07 January 2012

The Real Stories To Tell

Why is it that if you're a celebrity, whether an A-list or D-list or whatever, that you automatically think that people give a shit about your "story"? Why does it seem that so many no-name celebrities are entitled to a publishing contract and hardcover books sold to the masses? What gets in their head that makes them think they're so fucking special? I don't know about you, but I have absolutely no desire to ever read a book about what it was like to party with Motley Crue while being on tour (and the obvious repercussions that come with a lifestyle like that).

One of the things that me and the rest of The Camaraderie are best at is opening up to each other, without judgement, hostility or ignorance. Even when some of our beliefs are so incredibly different from each other, we feel glad and almost obligated to open up. I'm fine with that.

On Christmas Eve, two of my closest friends joined the rest of us at our annual drink-rye-whiskey-and-watch-Gremlins party. Once the whiskey started flowing and we all got a little bit loose, the topics of conversation ranged from the most petty and silly things to serious life choices and tribulations.

One of them opened up to me about a serious affliction that has affected their life in very big ways. In the name of decency, I will not name names. Its quite a personal thing that doesn't really need to be brought to light to the rest of the internet. Anyways, they opened up to me about their problem, and how the other major person in their life accepted it without question. When person A told person B about said problem (which theoretically can affect the both of them), person B responded with nothing "It doesn't matter to me one bit. I love you. With or without problems." That kind of unadulterated love and honesty isn't found much these days, and it really struck a chord with me.

Upon hearing this story, and the struggles that both individuals have been through in regards to the whole situation, I asked Person A the question: "Why don't you write about it?". They responded with "I'm not a writer!" And that, readers, is exactly the answer I was looking for.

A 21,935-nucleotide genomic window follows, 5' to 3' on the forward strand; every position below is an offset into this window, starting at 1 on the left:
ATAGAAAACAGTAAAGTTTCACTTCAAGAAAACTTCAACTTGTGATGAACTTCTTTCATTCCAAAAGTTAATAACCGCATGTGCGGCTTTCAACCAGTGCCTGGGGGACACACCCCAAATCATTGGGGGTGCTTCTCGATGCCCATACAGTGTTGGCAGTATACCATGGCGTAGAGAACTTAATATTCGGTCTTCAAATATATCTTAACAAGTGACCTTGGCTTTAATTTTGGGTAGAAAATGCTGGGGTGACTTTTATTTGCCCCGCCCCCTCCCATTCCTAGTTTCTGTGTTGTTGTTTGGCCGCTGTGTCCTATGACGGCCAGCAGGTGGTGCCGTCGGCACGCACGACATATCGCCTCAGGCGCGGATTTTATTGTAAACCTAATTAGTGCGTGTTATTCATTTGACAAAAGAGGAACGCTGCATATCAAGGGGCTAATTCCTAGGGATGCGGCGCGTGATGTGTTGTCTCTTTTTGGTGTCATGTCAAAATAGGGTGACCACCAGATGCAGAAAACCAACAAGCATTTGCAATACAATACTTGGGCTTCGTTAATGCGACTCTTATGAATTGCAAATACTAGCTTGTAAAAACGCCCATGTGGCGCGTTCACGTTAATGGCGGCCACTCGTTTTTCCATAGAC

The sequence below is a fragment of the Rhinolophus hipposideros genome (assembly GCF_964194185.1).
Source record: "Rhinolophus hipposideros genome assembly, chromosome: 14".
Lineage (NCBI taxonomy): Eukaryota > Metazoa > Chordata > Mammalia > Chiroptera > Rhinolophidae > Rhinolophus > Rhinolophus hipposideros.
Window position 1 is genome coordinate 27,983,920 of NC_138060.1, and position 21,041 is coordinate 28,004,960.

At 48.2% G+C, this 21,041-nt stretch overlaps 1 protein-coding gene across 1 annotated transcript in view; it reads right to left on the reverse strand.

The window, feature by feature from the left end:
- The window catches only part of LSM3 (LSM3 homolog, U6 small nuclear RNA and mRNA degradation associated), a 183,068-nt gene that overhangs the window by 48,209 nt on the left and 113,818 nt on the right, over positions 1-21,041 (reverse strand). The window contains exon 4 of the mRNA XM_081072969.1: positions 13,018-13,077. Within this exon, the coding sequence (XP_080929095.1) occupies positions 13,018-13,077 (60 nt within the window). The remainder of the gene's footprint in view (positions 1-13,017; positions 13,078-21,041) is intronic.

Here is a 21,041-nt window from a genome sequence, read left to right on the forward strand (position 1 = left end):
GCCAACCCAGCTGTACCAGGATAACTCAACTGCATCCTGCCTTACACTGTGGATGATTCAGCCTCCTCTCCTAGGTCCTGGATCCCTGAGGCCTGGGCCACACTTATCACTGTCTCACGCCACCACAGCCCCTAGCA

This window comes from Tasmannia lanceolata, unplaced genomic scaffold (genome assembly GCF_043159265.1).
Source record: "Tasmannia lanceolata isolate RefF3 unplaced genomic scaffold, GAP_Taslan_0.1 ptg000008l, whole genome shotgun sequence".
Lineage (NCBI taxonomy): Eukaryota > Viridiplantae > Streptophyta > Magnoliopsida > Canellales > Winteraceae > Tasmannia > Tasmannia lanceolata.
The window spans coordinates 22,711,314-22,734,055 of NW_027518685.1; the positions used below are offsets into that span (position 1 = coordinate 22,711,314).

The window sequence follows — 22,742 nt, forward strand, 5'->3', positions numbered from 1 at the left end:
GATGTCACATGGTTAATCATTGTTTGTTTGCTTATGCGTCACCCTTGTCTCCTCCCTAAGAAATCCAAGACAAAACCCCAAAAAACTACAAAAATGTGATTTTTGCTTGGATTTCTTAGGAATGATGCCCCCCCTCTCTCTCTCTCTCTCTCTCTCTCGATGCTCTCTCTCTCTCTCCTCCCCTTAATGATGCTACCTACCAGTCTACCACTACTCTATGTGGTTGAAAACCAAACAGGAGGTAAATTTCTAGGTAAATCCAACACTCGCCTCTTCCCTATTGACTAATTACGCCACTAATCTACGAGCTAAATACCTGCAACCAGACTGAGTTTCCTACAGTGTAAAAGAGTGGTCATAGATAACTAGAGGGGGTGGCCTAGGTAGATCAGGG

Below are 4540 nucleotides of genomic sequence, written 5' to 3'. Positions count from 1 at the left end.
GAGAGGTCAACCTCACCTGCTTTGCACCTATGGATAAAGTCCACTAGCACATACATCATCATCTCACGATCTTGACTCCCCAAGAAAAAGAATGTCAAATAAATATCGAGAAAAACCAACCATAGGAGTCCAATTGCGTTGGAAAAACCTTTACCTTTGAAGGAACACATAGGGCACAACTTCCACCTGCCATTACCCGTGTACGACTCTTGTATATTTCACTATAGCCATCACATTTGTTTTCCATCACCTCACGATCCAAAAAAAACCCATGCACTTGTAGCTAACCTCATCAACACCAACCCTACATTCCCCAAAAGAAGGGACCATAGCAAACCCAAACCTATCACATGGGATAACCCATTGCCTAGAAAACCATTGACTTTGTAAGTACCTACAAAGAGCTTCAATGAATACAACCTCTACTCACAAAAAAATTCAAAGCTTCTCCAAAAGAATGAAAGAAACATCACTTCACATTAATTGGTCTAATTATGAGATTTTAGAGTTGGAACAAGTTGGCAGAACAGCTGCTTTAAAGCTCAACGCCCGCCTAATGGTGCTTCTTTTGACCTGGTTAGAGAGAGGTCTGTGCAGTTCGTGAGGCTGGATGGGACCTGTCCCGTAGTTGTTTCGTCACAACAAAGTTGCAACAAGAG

I've been steeped in books and literature and writing my entire life. I've spent years struggling with "finding my own voice" and "saying what I want in the exact way I think it" and other self-inflicted stigmas of aspiring writers. Person A has the luxury of 1) never claiming to be a writer 2) never trying to sit down and write and 3) no stigmas about putting words onto paper. If Person A was to sit down and write the entire story, not only would it come off as completely honest, but it would also be filled with the heart-on-the-sleeve emotion that comes with telling a story for the story's sake.

Hopefully, I can eventually talk Person A into putting everything down on paper. I know it's a hell of a story that the world of independent literature needs.

Last night, these same two friends brought a friend over to our apartment after a wonderful evening of dinner and drinks at Produce Row Cafe. She was a roommate of theirs back in the day, and they were very excited for us to meet her. We all hit it off quite well, and she began sharing stories with us about her grandfather who had passed away recently. Opening up to us, I realized that I had no preconceived notions as to who she was and even though we had spent the last few hours with her, I knew nothing about her.

When the topics of discussion came around to us trying to convince her to move here from California, we figured it would be a relatively easy shell to crack. Robin and I both know how hard it is to leave your friends ans family behind. Hell, all our closest friends in Portland are aware of that. There were times where Robin and I scraped by, counting pennies in order to buy cigarettes or food. It sort of comes with the territory of leaving your comfort zone.

The thing that caught me completely off guard was this girl's story about scraping by. Growing up and living with her dad, several MONTHS were spent without electricity, without hot water. Money was beyond the point of tight. Our stories of scraping by almost seemed cute in comparison. As it stands now, she has a well-furnished, comfortable apartment. Its home to her. Its safe and secure. It gives her a firm footing in this world. That is the kind of security she is scared to leave behind because it took years of struggle and misery to obtain it. Leaving friends and family, to her, is the easy part.

Once that bomb was dropped on us, we finally saw where she was coming from, why packing up and leaving isn't an easy thing to do. She knows that she'll ultimately be happier, but the fear of winding up back in that dark place of the past is very terrifying to her. And, honestly, I can't say I blame her.

With the thousands of celebrities' books tearing through the market like the bubonic plague, it makes me realize how shallow in comparison they are to the rest of us struggling to make a living and be happy and keep our priorities priorities. These two scenarios I mentioned above are just an example of all the stories out there that need telling. These are the common people of the world, the little guys. These are the ones whose stories need telling the most. These are the kind of stories that inspire the rest of us and show us that there is light even in the darkest of times.

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